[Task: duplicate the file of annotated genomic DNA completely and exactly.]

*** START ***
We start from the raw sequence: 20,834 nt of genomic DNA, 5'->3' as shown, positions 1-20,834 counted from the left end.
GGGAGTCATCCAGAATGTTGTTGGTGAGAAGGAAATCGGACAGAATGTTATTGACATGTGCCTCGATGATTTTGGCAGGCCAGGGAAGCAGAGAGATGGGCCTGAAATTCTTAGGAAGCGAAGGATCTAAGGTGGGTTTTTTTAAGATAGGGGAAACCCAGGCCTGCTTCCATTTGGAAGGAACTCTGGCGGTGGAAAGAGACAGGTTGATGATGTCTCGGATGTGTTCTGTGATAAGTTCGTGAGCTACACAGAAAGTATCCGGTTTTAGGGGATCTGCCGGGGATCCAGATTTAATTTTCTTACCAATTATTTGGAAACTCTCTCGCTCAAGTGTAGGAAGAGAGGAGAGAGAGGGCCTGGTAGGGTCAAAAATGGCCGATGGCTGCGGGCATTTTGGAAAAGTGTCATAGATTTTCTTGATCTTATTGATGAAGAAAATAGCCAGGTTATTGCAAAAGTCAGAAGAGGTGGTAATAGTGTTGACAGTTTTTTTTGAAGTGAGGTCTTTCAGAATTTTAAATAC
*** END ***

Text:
We start from the raw sequence: 20,834 nt of genomic DNA, 5'->3' as shown, positions 1-20,834 counted from the left end.
GGGAGTCATCCAGAATGTTGTTGGTGAGAAGGAAATCGGACAGAATGTTATTGACATGTGCCTCGATGATTTTGGCAGGCCAGGGAAGCAGAGAGATGGGCCTGAAATTCTTAGGAAGCGAAGGATCTAAGGTGGGTTTTTTTAAGATAGGGGAAACCCAGGCCTGCTTCCATTTGGAAGGAACTCTGGCGGTGGAAAGAGACAGGTTGATGATGTCTCGGATGTGTTCTGTGATAAGTTCGTGAGCTACACAGAAAGTATCCGGTTTTAGGGGATCTGCCGGGGATCCAGATTTAATTTTCTTACCAATTATTTGGAAACTCTCTCGCTCAAGTGTAGGAAGAGAGGAGAGAGAGGGCCTGGTAGGGTCAAAAATGGCCGATGGCTGCGGGCATTTTGGAAAAGTGTCATAGATTTTCTTGATCTTATTGATGAAGAAAATAGCCAGGTTATTGCAAAAGTCAGAAGAGGTGGTAATAGTGTTGACAGTTTTTTTTGAAGTGAGGTCTTTCAGAATTTTAAATAC